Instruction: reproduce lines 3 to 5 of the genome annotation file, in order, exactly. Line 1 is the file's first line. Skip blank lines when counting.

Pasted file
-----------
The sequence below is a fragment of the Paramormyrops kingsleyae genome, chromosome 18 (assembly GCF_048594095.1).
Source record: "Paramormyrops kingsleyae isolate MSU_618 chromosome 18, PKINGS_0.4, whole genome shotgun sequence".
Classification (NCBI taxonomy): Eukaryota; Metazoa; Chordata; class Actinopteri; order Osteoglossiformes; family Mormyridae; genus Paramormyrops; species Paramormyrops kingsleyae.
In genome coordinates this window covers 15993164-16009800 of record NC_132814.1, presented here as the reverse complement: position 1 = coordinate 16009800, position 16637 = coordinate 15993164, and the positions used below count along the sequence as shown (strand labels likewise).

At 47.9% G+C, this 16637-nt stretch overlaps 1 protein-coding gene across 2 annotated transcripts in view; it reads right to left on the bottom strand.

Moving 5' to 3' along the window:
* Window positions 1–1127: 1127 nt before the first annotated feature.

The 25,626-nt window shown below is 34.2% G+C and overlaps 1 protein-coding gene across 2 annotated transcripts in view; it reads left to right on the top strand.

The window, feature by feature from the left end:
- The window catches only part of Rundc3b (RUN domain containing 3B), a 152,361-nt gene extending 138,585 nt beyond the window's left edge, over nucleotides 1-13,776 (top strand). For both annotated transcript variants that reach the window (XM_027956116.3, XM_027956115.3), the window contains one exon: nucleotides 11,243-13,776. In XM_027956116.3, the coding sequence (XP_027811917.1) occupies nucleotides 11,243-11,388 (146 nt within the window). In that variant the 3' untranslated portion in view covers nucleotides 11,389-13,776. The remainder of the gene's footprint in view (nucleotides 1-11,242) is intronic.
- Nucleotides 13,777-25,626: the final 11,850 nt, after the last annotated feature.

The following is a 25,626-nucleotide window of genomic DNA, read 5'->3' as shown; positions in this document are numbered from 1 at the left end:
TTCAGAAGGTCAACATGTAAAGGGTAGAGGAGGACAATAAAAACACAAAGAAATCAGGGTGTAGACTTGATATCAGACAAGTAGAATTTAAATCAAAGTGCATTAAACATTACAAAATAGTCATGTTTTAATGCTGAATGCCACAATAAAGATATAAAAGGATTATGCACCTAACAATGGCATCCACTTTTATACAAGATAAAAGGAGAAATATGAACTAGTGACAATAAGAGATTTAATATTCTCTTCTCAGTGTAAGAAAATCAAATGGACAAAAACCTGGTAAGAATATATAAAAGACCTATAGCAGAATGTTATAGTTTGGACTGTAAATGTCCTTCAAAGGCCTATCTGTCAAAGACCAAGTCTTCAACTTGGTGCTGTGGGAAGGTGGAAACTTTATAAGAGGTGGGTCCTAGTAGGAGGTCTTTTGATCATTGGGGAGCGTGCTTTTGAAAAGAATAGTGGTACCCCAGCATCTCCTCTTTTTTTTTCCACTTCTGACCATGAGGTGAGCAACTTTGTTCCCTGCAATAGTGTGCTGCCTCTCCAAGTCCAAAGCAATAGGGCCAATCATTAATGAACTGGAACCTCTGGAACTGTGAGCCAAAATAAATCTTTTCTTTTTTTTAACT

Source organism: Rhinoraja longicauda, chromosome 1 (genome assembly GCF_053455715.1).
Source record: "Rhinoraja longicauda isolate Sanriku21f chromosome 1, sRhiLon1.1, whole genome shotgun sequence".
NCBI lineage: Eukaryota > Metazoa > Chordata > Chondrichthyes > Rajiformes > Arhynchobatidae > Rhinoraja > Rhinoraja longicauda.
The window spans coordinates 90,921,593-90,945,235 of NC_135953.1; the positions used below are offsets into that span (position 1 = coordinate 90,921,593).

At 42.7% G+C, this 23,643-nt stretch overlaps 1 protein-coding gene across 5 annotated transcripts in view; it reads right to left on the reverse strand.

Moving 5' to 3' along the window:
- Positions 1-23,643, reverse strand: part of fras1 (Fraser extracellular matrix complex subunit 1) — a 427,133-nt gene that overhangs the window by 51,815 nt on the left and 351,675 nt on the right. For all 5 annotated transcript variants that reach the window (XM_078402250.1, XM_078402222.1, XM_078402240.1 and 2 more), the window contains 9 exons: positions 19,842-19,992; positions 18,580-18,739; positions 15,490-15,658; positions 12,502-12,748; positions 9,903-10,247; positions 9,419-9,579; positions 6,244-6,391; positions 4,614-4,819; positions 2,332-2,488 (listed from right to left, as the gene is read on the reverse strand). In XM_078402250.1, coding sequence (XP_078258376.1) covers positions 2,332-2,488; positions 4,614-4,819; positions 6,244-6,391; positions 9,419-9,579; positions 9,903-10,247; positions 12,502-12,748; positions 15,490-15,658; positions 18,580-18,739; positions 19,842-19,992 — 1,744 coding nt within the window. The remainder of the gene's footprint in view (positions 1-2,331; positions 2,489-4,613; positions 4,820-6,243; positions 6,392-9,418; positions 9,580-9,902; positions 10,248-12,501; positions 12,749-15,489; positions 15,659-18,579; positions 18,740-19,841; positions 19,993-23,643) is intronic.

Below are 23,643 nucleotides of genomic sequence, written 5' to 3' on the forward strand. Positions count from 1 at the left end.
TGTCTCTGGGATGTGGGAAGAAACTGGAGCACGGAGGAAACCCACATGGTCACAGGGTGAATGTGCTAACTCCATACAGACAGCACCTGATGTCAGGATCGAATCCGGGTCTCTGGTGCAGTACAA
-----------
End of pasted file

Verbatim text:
Classification (NCBI taxonomy): Eukaryota; Metazoa; Chordata; class Actinopteri; order Osteoglossiformes; family Mormyridae; genus Paramormyrops; species Paramormyrops kingsleyae.
In genome coordinates this window covers 15993164-16009800 of record NC_132814.1, presented here as the reverse complement: position 1 = coordinate 16009800, position 16637 = coordinate 15993164, and the positions used below count along the sequence as shown (strand labels likewise).

At 47.9% G+C, this 16637-nt stretch overlaps 1 protein-coding gene across 2 annotated transcripts in view; it reads right to left on the bottom strand.